JELLYFISH. Among the most unusual of sea animals are the jellyfishes.
Cousins of the jellyfishes are the corals and sea anemones. These three
belong to the phylum of animals known as Coelenterata.
The jellyfish has none of the characteristics of fishes.
It has no skeleton, and more than nine tenths of its body
is jellylike. In some forms not much more than 1 percent
is living matter. There are about 200 known species, varying in form,
size, and color. A typical jellyfish may be umbrella-shaped, with few
or many feelers, or tentacles. Sometimes it has simple eyes around the
edge of the umbrella. The mouth and stomach are in the "handle" of the
umbrella. Simple muscles on the underside contract the body much like
the closing of an umbrella and enable the jellyfish to swim. The
tentacles have stinging cells that produce poisons that paralyze other
small animals. Then the tentacles draw them into the mouth of the
jellyfish. A network of nerves runs beneath the lining of the
umbrella and coordinates the muscles.

During most of their lives, the larger jellyfishes swim about freely.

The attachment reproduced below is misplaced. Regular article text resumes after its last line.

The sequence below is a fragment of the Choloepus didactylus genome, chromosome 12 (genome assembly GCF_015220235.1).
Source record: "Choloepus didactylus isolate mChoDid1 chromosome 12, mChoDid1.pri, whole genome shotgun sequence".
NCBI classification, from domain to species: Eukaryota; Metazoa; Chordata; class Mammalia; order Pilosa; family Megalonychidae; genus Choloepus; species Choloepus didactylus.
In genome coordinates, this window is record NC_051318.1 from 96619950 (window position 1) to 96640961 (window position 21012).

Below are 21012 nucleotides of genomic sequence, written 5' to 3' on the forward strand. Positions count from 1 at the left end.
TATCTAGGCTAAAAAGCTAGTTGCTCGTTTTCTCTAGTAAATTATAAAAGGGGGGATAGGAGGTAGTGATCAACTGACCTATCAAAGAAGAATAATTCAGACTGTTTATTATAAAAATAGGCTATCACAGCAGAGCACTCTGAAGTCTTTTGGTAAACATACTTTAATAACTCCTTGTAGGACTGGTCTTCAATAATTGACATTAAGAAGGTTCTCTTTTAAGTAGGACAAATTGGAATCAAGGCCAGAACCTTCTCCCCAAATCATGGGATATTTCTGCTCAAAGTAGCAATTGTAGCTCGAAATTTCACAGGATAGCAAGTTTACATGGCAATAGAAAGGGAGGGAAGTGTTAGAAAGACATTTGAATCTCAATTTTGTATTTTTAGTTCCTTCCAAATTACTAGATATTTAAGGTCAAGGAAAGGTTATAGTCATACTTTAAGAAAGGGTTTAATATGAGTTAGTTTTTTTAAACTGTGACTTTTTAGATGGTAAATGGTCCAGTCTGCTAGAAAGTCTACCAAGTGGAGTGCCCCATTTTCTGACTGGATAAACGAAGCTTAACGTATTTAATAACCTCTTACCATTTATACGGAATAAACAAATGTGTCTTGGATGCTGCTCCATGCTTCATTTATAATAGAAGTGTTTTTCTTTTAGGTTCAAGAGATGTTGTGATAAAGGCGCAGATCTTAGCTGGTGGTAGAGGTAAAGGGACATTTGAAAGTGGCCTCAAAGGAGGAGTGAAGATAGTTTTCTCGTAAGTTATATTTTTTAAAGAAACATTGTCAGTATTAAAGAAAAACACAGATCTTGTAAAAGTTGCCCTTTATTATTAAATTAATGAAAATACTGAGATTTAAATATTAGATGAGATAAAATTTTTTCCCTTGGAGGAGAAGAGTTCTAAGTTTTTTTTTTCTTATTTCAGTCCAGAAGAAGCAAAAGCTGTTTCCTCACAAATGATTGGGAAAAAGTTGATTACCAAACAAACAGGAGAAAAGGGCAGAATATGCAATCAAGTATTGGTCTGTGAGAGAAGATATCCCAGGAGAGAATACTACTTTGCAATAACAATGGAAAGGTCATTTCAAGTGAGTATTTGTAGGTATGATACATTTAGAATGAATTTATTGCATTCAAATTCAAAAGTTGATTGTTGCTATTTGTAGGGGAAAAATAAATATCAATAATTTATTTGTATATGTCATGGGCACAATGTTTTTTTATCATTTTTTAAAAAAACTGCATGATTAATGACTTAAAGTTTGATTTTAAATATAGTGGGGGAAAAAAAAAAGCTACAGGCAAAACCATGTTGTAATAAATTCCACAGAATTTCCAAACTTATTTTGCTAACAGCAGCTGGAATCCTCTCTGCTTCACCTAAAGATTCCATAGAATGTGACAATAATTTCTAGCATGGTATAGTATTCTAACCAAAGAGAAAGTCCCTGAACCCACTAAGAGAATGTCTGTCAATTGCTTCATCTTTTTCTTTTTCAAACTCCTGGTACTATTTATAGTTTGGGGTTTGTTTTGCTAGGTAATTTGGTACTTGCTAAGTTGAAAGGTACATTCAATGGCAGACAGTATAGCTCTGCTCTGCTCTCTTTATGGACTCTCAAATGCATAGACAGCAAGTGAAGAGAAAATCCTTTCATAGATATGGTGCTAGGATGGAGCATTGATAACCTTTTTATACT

Many reproduce by the process shown in this article. Some smaller
jellyfish spend most of their lives as attached polyps. A new individual
develops from a fertilized egg and swims about for a short time. Then it
attaches itself to rocks or seaweeds and develops an internal cavity,
a mouth, and tentacles. From each polyp others develop as buds. Some of
them remain attached to the parent and form a colony
Others break away and become jellyfish. The budding process, following
reproduction by fertilized eggs, is called alternation of generations.

Some jellyfishes are scarcely large enough to be seen.
Others are 2 feet (0.6 meter) or more in diameter. Some are delicate.
Others are almost as firm as gristle. Jellyfish may be transparent or
brown, pink, white, or blue. Some are egg-shaped or ribbonlike. Others,
such as the Portuguese man-of-war, are more complex. Most jellyfishes
live at or near the surface of the sea, though a few live at the bottom.
Some are phosphorescent, glowing eerily in the sea.